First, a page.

15.115 Developers will also be required to provide a Travel Plan for developments that generate significant amounts of movement in accordance with Essex County Council Travel Plan guidelines. Current Essex County Council guidance requires all non-residential development proposals with 50 employees or more, residential developments of 250 dwellings or more, and new schools to produce a Travel Plan. Residential Travel Information Packs will be provided to all dwellings on new residential developments. Developments that generate significant amounts of movement will also be required to become members of the Colchester Travel Plan Club which provides a range of resources to promote travel behaviour change for local business and organisations in Colchester.
(7) Policy DM21: Sustainable Access to Development
All new developments should seek to enhance accessibility for sustainable modes of transport. Proposals for development should:
(i) Give priority to the movement of people walking and cycling;
(ii) Create safe, secure, convenient and attractive layouts which minimise conflicts between traffic, cyclists and pedestrians;
(iii) Link the development to the surrounding walking, cycling and public transport networks taking into consideration the Cycle Strategy SPD;
(iv) Provide and give access to quality public transport facilities;
(v) Ensure streets and junctions are designed to provide people-friendly street environments and to give priority to sustainable transport;
(vi) Incorporate charging facilities for electric and other ultra-low emission vehicles where appropriate, or as a minimum the ability to easily introduce such facilities in the future;
(vii) Ensuring accessibility for those with impaired mobility; and
(viii) Accommodate the efficient delivery of goods and services.
Access to all development should be created in a manner which maintains the right and safe passage of all highway users. Where development requires a new road or road access it should be designed to give high priority to the needs of pedestrians and cyclists.
Development will only be allowed where there is physical and environmental capacity to accommodate the type and amount of traffic generated in a safe manner. Developments that generate significant amounts of movement will require a Transport Statement or Transport Assessment in line with the thresholds set in the latest Essex County Council development management policies relating to highways. Where lower than standard trip rates are proposed development will be expected to demonstrate through a package of sustainable transport measures that the proposed trip rates can be achieved. A masterplan approach to assess cumulative impacts may be required in complex locations with closely related and located developments.
All non-residential developments that generate significant amounts of movement will be required to produce a Travel Plan in accordance with Essex County Council Travel Plan Framework guidance and where appropriate will be required to become members of the Colchester Travel Plan Club. All new residential developments and schools will be required to produce a Travel Plan or provide Residential Travel Packs in accordance with Essex County Council Travel Plan Framework guidance.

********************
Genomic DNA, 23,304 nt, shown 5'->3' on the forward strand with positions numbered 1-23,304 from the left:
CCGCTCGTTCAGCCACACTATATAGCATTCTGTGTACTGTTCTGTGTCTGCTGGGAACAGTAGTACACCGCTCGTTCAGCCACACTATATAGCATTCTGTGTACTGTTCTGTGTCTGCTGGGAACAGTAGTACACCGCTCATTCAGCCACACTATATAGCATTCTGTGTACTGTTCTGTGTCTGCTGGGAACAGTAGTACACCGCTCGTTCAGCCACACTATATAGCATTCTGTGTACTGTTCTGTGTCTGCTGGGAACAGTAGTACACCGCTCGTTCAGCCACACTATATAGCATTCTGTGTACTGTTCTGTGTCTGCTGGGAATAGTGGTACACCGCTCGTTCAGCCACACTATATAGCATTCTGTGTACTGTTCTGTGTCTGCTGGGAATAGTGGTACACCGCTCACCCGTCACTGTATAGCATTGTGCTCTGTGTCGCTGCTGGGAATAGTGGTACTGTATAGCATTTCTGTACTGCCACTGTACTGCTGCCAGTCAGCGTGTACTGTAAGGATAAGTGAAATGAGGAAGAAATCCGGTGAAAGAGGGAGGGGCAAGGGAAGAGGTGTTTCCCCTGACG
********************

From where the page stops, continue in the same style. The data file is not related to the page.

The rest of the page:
15.116 The Local Planning Authority will work with partners to ensure that car parking is managed to support the economy and sustainable communities. The lack of, or poor planning of parking provision, can have a negative impact on the public realm and the local highway network and can restrict the accessibility and mobility needs of people and businesses. Over provision and poor management can lead to the inefficient use of land and can also discourage greater use of more sustainable modes of transport.
15.117 The Essex Parking Standards 2009 provide the Local Planning Authority with advice and guidance on the provision and role of parking within residential, commercial and leisure areas. However, the Local Planning Authority recognises that there needs to be flexibility to provide appropriate car and cycle parking based on local circumstances. The adopted SPD will continue to inform this policy and will provide guidance on levels of parking considered necessary to serve development. Developers will be expected to provide car parking on new developments in accordance with the most up to date standards, having regard to the nature of the development and location. The parking standard will be used as a point of reference for non-residential development but a more flexible approach will be considered if the applicant can demonstrate through parking surveys and accumulation data, provision of alternative forms of transport and or use of an alternative car park that a lower level of parking is acceptable. However, a lower standard will not be permitted where local evidence demonstrates a high demand for parking spaces, i.e. convenience stores.